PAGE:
As with any good trilogy or any good threesome of home video releases, the final in the series of DVD collections from Kartemquin Films looking at their early works ends with an absolute knockout punch.
Volume three, unlike its predecessors, only features one feature-length documentary, but it’s as big and influential a piece of non-fiction filmmaking as anything from the era in which it was released.
Entitled Marco, the film is a perfect manifestation of everything the company stood for, still stands for to this day, and will push to the forefront for the rest of its existence. The film’s premise is relatively simple. After discovering that a member’s wife was going to be giving birth to the couple’s first child, the Kartemquin collective decided to put the camera on the woman, and what follows is not only a middle finger to the cultural norms at the time, but a moving look into the creation of life and its bringing into this world. Shot in lo-fi black and white, the film is as vital today as it was the day it debuted, and is still the seminal film about child birth to date.
While the film itself is, at its core, about the birth of this child, it is about so very much more. During a time where more and more medication was being introduced into childbirth, the mother in question here, using the Lamaze method of childbirth, proves to us that while it may be painful, there is nothing stronger than a mother’s love and a mother’s drive.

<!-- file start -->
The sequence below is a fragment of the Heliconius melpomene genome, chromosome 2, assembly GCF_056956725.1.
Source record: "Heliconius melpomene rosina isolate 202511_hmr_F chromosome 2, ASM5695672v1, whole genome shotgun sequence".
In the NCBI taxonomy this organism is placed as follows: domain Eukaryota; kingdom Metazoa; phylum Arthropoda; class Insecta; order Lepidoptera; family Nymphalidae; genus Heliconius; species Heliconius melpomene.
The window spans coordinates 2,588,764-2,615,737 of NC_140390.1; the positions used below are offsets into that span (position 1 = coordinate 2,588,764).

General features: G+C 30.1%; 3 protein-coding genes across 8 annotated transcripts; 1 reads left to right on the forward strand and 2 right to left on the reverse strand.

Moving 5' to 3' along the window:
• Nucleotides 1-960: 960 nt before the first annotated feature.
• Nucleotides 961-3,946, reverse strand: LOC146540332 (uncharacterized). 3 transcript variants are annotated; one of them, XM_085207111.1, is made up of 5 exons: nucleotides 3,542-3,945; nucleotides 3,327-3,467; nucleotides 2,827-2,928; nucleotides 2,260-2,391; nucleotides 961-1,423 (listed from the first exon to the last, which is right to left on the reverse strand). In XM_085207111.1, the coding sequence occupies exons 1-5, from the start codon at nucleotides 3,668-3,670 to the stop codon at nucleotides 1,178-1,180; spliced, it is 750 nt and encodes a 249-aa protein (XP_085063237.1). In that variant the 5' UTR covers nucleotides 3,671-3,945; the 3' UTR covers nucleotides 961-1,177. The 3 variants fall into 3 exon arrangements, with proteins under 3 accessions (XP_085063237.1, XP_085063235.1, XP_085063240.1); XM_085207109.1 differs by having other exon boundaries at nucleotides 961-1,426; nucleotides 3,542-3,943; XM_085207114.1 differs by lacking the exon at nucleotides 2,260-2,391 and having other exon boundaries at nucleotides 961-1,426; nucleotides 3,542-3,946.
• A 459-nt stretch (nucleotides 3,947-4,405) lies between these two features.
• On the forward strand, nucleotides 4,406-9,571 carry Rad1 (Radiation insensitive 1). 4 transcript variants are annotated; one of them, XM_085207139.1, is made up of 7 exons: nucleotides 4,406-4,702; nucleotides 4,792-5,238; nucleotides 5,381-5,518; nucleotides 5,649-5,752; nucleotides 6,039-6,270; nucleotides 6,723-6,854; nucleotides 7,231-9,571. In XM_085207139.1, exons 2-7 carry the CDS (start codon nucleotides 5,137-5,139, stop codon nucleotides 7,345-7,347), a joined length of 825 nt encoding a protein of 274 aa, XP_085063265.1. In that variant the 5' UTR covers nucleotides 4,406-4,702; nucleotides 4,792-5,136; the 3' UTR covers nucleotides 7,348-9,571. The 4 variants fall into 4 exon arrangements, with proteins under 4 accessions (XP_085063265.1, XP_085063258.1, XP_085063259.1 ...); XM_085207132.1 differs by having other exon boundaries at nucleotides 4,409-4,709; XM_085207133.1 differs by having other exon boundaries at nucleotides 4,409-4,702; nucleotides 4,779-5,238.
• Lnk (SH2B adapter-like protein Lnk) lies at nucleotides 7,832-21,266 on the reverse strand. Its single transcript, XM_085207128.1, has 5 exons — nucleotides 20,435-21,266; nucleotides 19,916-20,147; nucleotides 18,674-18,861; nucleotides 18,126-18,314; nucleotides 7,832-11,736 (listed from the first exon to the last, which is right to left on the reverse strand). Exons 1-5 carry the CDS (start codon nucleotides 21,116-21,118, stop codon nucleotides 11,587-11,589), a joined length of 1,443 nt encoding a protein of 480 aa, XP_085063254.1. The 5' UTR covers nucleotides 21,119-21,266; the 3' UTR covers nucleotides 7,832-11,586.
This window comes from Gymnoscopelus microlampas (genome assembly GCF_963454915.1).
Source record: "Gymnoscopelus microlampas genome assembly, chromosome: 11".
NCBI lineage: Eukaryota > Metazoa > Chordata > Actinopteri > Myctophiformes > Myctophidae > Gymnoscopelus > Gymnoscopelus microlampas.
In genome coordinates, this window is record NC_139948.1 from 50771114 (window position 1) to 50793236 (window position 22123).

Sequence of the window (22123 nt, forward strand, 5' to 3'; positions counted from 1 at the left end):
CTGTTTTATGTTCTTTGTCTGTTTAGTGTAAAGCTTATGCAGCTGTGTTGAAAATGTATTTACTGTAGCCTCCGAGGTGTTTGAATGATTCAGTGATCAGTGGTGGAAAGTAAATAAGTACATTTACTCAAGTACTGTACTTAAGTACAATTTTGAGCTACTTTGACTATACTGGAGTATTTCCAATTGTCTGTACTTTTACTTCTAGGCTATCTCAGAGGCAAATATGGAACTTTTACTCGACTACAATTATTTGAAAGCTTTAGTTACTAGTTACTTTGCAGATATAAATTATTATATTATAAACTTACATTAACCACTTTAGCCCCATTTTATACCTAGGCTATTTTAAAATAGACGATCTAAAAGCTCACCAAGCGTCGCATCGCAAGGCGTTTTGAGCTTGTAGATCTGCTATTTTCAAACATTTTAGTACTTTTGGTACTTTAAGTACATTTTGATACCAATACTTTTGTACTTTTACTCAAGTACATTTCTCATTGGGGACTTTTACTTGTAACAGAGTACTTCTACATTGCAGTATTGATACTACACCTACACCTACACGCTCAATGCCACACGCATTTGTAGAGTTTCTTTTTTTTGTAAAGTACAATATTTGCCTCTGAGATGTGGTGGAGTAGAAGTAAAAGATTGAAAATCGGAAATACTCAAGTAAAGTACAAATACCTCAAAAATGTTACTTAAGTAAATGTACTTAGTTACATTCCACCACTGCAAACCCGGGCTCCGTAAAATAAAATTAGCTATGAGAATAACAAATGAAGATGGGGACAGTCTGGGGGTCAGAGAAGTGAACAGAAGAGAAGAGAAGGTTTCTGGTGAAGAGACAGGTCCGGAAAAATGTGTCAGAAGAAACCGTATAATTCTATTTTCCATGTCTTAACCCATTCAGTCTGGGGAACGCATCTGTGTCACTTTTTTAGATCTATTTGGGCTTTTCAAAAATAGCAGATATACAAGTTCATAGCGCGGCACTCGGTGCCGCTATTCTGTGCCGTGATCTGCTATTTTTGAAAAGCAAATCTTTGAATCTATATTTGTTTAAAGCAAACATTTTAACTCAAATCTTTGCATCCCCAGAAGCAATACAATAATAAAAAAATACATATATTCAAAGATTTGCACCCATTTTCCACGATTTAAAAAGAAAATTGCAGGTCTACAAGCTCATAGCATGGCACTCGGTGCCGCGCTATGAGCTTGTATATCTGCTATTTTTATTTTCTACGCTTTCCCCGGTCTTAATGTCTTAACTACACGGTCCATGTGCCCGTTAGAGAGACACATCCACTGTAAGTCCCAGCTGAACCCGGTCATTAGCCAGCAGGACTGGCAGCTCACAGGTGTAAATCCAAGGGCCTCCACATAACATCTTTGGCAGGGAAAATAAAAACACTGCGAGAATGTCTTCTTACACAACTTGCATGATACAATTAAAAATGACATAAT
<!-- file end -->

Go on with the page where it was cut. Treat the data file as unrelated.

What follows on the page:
Visually stunning, the Temaner family, Barbara, Gerald and young Marco, are three of the strongest characters within this collection of films, and while it comes as the collective’s final film promoted here, it may be the company’s most perfectly distilled statement. Shot in grainy black and white, the film isn’t the groundbreaking documentary, visually, that would come later on, even in this very generation, but they are the epitome of the emotionally affecting and intellectually stimulating slice of life films that Kartemquin very much makes to this day. Though a distant cousin to some of their recent films, Marco feels, even sometimes aesthetically as well as intellectually, like a long lost grandparent to a film like The Interrupters, or even a film like Steve James’ Hoop Dreams. The former shares its culturally focused ideology while the latter its intimate aesthetic and focus. Most films in this collection, including this film, are relegated to those school days when the teacher doesn’t feel like lecturing, but now firmly versed within the world of Kartemquin Films, this studio is one of the most important names when it comes to independently produced non-fiction cinema.
Sure, it may be the final release in this set, but it may be the most dense. Featuring interviews with the family members throughout different stages of their lives, the film is a time capsule that we just so happen to have the ability to share with this family. They discuss the impact that the film has had on not only film, but their lives singularly, and it’s really quite exciting to see that this family is still as vehement about their beliefs as they have ever been. Toss in some trailers, and you have a release that may not be for everyone, but with a gorgeous transfer and a film that is an equally arresting meditation on the social norms of an era, Marco is far more important and influential than just another educational documentary. It’s just a damn brilliant documentary.